4. If you haven't loaded handgun rounds with Clays, I can save you some time. I loaded some 45ACP at max load which is 4.0 grain. It felt like I was firing a cap gun and accuracy was all over the place. I also had a problem getting an accurate measure. Powder drops were fluctuating +-.2 grain with a Dillon powder measure. Back to Accurate No5 for me.

  5. #4
    Join Date
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    Here is a safe way to remove the primers from that case. Drop a little gun oil into the flash hole. That will disable the primer. Then you can run it back through your sizing decaping die. I'd still go slow just in case but I've removed several live primers in this fashion and never had one go off.

    What type of primers are you using? Like was said some are harder then others. So some guns have a problem setting off the harder primers. How are you getting the primer on the seating ram? By hand? If so its possible oils from your hand got into the primer. I've used CCI's for my 9mm, .45acp, and .223 without any issues. May want to give them a shot.

    And congrats on your first loads! Oh and I also tumble before I deprime.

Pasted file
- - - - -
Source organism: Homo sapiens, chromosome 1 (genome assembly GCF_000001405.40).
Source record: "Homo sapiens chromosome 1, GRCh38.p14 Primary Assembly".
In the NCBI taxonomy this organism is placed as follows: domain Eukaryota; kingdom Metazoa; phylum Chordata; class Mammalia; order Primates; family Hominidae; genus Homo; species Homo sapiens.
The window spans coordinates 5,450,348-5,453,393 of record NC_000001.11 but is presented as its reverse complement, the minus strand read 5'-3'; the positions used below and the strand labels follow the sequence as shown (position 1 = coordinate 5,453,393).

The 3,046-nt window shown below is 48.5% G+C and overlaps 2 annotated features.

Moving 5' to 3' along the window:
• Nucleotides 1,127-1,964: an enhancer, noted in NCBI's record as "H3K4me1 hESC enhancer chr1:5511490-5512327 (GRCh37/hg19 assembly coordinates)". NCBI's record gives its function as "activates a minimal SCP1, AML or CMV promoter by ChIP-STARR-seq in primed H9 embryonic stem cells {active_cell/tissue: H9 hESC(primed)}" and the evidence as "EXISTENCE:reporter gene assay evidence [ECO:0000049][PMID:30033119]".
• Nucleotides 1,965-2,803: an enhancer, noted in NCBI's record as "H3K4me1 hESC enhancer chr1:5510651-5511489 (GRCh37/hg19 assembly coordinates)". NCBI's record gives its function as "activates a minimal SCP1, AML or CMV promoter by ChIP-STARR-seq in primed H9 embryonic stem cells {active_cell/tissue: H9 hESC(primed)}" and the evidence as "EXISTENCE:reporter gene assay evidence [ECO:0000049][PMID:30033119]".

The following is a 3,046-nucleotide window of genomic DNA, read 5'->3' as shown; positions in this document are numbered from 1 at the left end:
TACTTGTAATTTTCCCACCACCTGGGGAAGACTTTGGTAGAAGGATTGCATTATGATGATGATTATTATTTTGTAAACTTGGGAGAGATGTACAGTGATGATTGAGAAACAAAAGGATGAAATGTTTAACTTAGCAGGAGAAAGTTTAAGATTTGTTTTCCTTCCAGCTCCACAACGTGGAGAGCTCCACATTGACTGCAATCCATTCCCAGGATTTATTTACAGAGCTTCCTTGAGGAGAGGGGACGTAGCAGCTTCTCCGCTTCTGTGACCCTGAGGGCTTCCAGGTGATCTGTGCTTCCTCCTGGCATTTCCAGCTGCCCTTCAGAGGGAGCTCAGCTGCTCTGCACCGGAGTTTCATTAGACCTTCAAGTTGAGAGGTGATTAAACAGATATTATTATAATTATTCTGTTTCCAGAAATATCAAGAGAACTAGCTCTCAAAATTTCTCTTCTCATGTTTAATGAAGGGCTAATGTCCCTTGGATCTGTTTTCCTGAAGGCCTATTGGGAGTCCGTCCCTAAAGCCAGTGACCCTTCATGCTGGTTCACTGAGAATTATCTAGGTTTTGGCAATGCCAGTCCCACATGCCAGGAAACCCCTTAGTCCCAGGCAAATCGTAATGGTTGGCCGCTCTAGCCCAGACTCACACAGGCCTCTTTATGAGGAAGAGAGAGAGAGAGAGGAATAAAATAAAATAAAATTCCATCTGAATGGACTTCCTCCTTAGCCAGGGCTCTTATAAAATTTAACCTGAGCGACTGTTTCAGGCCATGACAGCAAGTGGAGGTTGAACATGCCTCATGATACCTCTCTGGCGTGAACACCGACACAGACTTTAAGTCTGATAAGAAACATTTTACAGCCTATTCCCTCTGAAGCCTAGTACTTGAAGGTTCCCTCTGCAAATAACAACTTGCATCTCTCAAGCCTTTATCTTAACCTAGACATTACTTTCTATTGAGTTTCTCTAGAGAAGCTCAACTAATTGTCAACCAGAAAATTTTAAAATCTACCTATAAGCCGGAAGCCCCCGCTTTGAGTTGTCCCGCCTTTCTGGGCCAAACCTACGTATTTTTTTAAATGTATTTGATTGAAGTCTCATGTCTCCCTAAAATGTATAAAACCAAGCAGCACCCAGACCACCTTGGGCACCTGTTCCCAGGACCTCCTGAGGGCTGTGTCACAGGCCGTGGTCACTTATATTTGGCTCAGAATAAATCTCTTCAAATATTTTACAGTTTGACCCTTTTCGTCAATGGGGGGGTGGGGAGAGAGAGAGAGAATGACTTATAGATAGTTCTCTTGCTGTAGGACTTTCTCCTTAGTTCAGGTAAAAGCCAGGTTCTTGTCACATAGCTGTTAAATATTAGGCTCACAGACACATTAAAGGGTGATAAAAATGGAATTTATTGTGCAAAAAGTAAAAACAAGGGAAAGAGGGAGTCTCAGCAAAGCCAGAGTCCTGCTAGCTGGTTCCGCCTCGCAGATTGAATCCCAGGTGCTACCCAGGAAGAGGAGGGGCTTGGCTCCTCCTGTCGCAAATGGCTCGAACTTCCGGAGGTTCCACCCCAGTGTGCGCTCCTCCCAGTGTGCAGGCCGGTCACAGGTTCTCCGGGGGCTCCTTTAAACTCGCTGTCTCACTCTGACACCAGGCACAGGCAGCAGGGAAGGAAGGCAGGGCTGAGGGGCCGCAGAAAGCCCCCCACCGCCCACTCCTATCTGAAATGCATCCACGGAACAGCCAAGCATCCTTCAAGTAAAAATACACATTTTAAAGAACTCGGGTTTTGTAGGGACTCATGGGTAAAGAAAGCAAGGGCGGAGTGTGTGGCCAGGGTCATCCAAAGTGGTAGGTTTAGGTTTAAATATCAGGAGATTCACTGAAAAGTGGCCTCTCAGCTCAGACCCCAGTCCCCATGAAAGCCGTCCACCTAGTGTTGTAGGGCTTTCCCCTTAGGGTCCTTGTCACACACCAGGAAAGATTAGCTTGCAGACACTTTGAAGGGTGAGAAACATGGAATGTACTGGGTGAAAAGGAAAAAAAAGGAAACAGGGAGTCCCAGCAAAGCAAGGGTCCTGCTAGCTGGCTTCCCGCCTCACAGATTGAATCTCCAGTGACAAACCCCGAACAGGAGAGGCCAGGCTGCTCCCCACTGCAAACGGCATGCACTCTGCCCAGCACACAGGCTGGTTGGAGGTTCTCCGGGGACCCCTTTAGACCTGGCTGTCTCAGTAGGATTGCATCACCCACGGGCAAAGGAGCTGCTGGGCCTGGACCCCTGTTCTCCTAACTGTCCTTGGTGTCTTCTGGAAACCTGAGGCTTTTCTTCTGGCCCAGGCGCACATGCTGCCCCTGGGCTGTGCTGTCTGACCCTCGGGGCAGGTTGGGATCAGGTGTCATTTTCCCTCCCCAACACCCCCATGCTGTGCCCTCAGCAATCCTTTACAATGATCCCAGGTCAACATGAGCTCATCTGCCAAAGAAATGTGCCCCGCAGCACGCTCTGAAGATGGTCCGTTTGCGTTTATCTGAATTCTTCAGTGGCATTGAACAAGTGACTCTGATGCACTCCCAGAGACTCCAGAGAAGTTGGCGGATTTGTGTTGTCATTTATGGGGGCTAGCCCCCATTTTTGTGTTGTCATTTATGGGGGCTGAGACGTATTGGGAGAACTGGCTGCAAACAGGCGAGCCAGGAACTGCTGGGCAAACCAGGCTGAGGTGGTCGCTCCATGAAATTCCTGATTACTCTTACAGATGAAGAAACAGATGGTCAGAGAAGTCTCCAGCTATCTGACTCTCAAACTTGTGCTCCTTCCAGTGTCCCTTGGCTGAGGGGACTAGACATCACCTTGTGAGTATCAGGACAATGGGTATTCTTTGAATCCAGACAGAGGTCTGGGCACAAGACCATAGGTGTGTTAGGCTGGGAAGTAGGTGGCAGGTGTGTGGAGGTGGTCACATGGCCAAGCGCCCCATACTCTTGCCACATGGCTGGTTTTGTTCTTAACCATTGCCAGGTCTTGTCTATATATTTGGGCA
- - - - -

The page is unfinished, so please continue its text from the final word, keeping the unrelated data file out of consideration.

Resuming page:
"When Government fears the people, it's liberty. When people fear the Government, it's tyranny."
    - Benjamin Franklin

  6. #5
    Join Date
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    I used to reload .357 mag brass with a hand reload system 35 years ago.

    I would do this sitting on the concrete garage floor. You would start with a spent shell and sit it on top of a round plate with a hole in it, stick this thing that looked like a long file into the shell and tap it with a hammer to drive out the old primer. Then you would put a new primer into a hole in the plate, sit the shell onto it and tap the shell to seat the new primer. Then pour a measuring scoop of powder into the shell and hand seat a bullet down into the shell. Then you would stick this thing that looked like a spark plug wrench overtop of the bullet and tap the whole thing with a hammer which would sit the bullet to right depth and crimp the shell to the bullet.